As for the song, it sounds sweet & the title means 'dear Doine' where 'Doine' is a woman's name and sounds like a love song and the words do start out romantically wondering if the smell of flowers in a field is due to vegetation having been walked on by barefoot maidens recently passing. However subsequent verses reveal that the actual reason was that the village had been raided and the women & children taken away as slaves in a chain (hence the hold of Part A)!
Style: Although smooth & gentle it does travel a moderate amount as the steps forwards are 30 cm and there is a continual subtle undulation. The forwards steps are flattish heel-lead walking steps other than after a lift when (in a smooth continuation of the lift) they are flattish toe-lead. The steps backwards are onto the balls of the feet. The undulation is a very subtle (a cm or so) rise & fall from the knees straightening & flexing on each step. This is accentuated by a subtle (about 1 cm each way from the centre position) swaying of hips in Part A. The lifts when going forwards are small (about 2 cm off the ground with the foot angled down about 15 deg) and beside the supporting foot but when lifting behind going backwards (in Part B2) they are larger (to about 1/3 calf height with foot angled 45 deg down) and behind the plane of the body.
Summary: 9 bars.
Wait through 9 bars of music (in the rhythm of Part A but not sung).
Summary: Forwards to the R in R step, L lift, L step, R step.
|Start||Facing acw around the circle. Weight on L foot. In chain hold (L hand fist holding R hand fingers of person behind, L hand on own L hip slightly to the back, R arm straight).|
A tempting catch is mistakenly to do the lift on the long count (which seems natural because it is the foot motion different from the others on the count different from the others, it is the motion easiest made into a slow done on the long count and it is indeed done that way in Part B!). It would fit in ending up on the correct foot at the end of the bar but, particularly because of the sways, cause a disconcerting feeling of being out of sync with other dancers in the line tempting a mistaken fudge of mistakenly catching up a step and so getting out of sync.
Another catch is that the chain hold is very similar to the Debka hold which is more common in Balkan etc. dancing in the UK so people tend to drop into that. The Debka hold has the L hand in the small of ones back (hence 'half Nelson' jokes) and the R arm can be bent whereas this has the L hand on the L hip & the R arm straight. Failing to keep the R arm straight, puts the dancers too close together.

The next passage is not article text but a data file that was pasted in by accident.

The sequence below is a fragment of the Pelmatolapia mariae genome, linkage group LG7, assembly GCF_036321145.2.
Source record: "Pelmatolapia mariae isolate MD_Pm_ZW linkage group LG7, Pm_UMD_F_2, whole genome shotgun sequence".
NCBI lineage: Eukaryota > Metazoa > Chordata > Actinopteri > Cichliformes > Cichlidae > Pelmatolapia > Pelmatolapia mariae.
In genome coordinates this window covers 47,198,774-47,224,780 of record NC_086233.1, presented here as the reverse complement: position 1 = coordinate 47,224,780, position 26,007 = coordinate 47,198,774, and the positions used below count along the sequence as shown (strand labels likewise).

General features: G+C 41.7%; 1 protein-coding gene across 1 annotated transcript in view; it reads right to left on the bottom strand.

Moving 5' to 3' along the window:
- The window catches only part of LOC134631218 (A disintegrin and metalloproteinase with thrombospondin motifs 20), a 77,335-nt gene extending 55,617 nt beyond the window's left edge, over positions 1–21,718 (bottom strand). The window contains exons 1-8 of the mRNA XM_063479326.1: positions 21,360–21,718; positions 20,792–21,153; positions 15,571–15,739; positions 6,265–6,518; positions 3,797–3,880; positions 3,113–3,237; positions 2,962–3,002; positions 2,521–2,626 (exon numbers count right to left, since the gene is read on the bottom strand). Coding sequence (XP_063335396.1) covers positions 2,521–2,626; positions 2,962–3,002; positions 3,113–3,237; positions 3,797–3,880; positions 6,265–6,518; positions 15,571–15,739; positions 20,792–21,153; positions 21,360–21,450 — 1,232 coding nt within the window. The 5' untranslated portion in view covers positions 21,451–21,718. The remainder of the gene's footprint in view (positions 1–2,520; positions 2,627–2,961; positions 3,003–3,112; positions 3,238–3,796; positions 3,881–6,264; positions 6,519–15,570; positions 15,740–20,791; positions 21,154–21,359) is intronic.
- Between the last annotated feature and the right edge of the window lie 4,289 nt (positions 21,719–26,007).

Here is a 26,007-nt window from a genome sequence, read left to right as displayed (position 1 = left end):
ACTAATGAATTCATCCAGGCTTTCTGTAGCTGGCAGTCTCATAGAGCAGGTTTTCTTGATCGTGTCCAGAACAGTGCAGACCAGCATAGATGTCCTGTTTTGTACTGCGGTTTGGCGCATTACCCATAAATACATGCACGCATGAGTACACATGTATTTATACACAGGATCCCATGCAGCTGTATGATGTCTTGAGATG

Summary: Part A1 on opposite feet.
As Part A1 but on the opposite feet whilst still travelling acw around the circle (L forwards, R lift, R forwards, L forwards).
Summary: Change to V-hold. In in (R, L, R lift, R), (L lift, L), (R, L, R, L). In place (R lift, R infront, L lift, L in place), (R close, L infront), (R lift, R in place, L lift, L close).
|Start||Facing acw around the circle. Weight on L foot. In chain hold.|
A catch is that bar 1 has the same rhythm & steps as Part A1 but the steps are in a different order.
Summary: Part B1 but backing out & end changing to chain hold with L close, R touch.
|Start||Facing the centre of the circle. Weight on L foot. In V-hold.|
|1-3||As Part B1 bars 1-3 other than going backwards back to place (backwards (R, L, R lift, R), (L lift, L), (R, L, R, L)). (There is no need to turn to face the centre of the circle or change to V-hold because one is already in that state after Part B1.)|
|4-5||As Part B1 bars 4-5 in place ((R lift, R infront, L lift, L in place), (R close, L infront)). (Note that forwards & backwards steps are not interchanged relative to Part B1 as in bars 1-3.)|
The changes at the end of Part B2 from Part B1 are simply a fudge to make the turn into the chain hold for Part A easier & neater.